I'm pretty wary of proposals like this (largely because in previous designs, geothermal plants built outside on natural upwelling sources tend to be net energy losers) but let a thousand flowers bloom, etc.
Anyway, if he's right, the scale of energy available to us is simply enormous:
The figure for the whole world is on the order of 100 million exojoules or quads [a quad is one quadrillion BTUs]. This is the part that would be useable. We now use worldwide just over 400 exojoules per year. So you do the math, and you know you've got a very big source of energy.No word anywhere on what the projected costs would be, but I can't help but think these plants would have some of the cost characteristics of a nuclear plant - high initial investment, lower operating costs. This might mean the best way to build these plants would be with public financing (again, assuming it works at all.)
How much of that massive resource base could we usefully extract? Imagine that only a fraction of a percent comes out. It's still big. A tenth of a percent is 100,000 quads. You have access to a tremendous amount of stored energy. And assessment studies have shown that this is thousands of times in excess of the amount of energy we consume per-year in the country. The trick is to get it out of the ground economically and efficiently and to do it in an environmentally sustainable manner. That's what a lot of the field efforts have focused on.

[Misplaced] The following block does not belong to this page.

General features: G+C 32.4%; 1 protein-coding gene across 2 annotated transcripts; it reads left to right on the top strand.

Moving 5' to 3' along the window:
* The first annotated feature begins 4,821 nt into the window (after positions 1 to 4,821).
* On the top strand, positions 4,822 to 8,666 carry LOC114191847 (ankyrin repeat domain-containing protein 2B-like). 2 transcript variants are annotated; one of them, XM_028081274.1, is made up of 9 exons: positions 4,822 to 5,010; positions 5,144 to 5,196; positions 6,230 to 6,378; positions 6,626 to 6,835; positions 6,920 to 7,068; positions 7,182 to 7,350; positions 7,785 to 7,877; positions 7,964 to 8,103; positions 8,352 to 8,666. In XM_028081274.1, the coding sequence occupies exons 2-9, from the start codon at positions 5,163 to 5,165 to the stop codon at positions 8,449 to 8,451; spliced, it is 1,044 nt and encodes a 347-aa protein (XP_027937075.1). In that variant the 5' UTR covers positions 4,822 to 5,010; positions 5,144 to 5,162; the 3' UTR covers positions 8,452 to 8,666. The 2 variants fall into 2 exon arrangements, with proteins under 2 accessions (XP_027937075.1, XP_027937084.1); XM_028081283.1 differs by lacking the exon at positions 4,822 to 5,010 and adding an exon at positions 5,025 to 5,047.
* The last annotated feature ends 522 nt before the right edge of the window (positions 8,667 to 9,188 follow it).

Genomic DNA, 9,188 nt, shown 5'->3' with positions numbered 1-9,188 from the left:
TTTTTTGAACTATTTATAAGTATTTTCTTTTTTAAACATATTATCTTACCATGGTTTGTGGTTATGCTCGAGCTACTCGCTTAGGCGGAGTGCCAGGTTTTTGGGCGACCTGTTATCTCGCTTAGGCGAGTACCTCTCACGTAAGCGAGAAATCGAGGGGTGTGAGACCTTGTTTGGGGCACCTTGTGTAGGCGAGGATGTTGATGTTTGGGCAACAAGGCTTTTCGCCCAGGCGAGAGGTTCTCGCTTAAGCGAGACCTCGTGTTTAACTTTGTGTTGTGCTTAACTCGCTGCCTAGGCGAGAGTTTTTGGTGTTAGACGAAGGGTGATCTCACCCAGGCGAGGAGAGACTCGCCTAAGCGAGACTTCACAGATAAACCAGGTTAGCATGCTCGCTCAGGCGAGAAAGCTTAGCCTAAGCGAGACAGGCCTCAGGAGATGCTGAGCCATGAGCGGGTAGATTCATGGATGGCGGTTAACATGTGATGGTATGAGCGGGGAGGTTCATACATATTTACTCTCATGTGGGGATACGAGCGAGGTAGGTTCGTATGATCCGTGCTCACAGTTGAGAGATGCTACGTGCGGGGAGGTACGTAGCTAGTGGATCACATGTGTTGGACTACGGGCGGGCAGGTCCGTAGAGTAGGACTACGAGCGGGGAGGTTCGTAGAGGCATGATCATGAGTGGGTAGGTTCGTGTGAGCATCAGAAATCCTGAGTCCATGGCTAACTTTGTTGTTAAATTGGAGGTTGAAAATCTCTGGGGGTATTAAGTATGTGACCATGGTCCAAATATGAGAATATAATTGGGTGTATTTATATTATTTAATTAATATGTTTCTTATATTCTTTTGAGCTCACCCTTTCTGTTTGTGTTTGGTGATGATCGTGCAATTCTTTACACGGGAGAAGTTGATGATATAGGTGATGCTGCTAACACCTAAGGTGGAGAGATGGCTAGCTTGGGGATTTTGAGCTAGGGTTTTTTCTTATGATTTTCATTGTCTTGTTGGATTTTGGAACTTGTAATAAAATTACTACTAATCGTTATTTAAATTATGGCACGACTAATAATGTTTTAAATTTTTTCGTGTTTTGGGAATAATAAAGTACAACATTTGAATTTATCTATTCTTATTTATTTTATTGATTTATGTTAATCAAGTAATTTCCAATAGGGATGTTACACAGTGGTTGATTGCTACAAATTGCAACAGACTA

Still doesn't help us with liquid fuels, though.
UPDATE: Well, looking through this PDF I'm seeing a few problems. (Note, the PDF is from 1994 and may not reflect Tester's more recent work.) The biggie is that the plant life Tester cites is only 20 years, which is a pretty short life span for a major investment like that. Secondly, the price per kwh is pretty high, even by today's standards. Thirdly, the vast majority of the "energy" released by this plant is heat, which the document assumes would be sold on to a district heating grid. The problem is that most of the world isn't Denmark, and doesn't have a well-developed cogeneration grid.
But that first problem - the 20 year lifespan - seems really problematic to me. Another article by Tester (here, PDF) states that "Typically, within a period of time less than 10 times the production period, essentially complete recovery of original temperatures will occur." So a 20-year lifespan would mean the rock the plant was drawing heat from would take "less than" 200 years to warm back up again, before we could use the area again for generation.
Maybe people will be willing to finance this kind of investment, but I'm not sure I buy it. The lifespan is short (for a generating station) and the costs are still high. If the lifespan issue weren't an issue of physics, maybe I could see a work-around, but until then color me unimpressed.